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Tennis Rules: When To Call A Let, Or Simply Let It Go

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Tennis Rules: When To Call A Let, Or Simply Let It Go

This past weekend, I hung out with some of my tennis pals, and we got into a discussion about something that happened to one of them during a doubles league match last week.

One of their opponents mis-hit an overhead off her racquet frame, resulting in a loopy floater that was obviously headed out. She knew it, too, and cussed out loud, but that wasn’t the issue. Since they were playing on a court adjacent to another line’s match, my friend moved out wide so she could stop the ball from going into the next court. Before the ball even bounced, a ball from the neighboring court rolled into their net on my friend’s side. The opponents immediately called a let and demanded to replay the point, however, my friends felt that no let should be given. After all, the ball was hit before the ball came onto the court, and it landed nearly 3 feet out!

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So… who is right?

This one is covered in the 2019 Friend At Court Handbook of Rules and Regulations:

Rule #18: Let called when ball rolls on court.

When a ball from another court enters the playing area, any player on the court affected may call a let as soon as the player becomes aware of the ball. The player loses the right to call a let if the player unreasonably delays in making the call.

Sooooooooo… Even though the opponent who hit the ball verbally recognized her error before before the other ball rolled into the net, she and her partner were still entitled to a let and to replay the point (two serves), which they did.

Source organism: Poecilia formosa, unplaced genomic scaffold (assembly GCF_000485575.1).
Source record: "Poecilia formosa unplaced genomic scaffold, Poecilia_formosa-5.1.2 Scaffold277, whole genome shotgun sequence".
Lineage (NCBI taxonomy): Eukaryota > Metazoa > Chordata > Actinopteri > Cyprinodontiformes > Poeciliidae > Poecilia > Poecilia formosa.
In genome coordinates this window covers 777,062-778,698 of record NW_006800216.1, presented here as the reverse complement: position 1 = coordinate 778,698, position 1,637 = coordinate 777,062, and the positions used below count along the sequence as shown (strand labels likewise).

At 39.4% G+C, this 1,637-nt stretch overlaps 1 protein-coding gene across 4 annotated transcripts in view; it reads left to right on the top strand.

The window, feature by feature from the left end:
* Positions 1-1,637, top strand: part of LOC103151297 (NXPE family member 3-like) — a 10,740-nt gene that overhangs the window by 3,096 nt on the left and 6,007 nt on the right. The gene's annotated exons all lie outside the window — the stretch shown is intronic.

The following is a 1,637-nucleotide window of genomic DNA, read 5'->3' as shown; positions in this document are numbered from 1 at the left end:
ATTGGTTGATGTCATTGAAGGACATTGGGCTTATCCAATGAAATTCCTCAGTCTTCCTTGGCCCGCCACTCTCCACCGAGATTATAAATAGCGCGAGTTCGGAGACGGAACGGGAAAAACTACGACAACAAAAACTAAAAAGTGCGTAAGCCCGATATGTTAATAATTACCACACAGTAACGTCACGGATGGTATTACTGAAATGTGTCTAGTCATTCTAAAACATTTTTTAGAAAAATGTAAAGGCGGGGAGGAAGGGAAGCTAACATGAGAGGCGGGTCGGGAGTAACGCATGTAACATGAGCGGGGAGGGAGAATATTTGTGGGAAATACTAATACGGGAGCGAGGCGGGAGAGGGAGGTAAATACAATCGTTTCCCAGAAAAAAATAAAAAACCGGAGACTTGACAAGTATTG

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I know the rules apply to everyone, even those in the “Friend At Court” handbook, but that one applies to all or nothing. It was clearly a crappy shot, and the ball that rolled into the net didn’t hinder anyone. Had I been the opponent, I would have just let it go and move on to the next point.

But that’s just me… what do you think? Does that rule need to be more specific, or removed, or is it fine the way it is? Inquiring minds wanna know, so tell us in the comments below :-)

4.5 USTA rated/open champion level tennis player, vegan, fitness freak, animal lover, and smart ass who firmly believes that champagne is anathema for all ills. Right now I'm either up to my eyeballs in paint swatches and fabric samples, or kicking some butt on a tennis court (hopefully the latter).



  1. Elaine Kenzie

    September 23, 2019 at 3:46 pm

    The key word in the rule is ‘may’ . The sporting thing to do here is for the player who mishit the blooper to give up the point. Goodsportswomanship , plain & simple.

    • Jen Campbell

      September 23, 2019 at 3:57 pm

      YAAAAASSS! My thoughts exactly! Thanks, Elaine! ?

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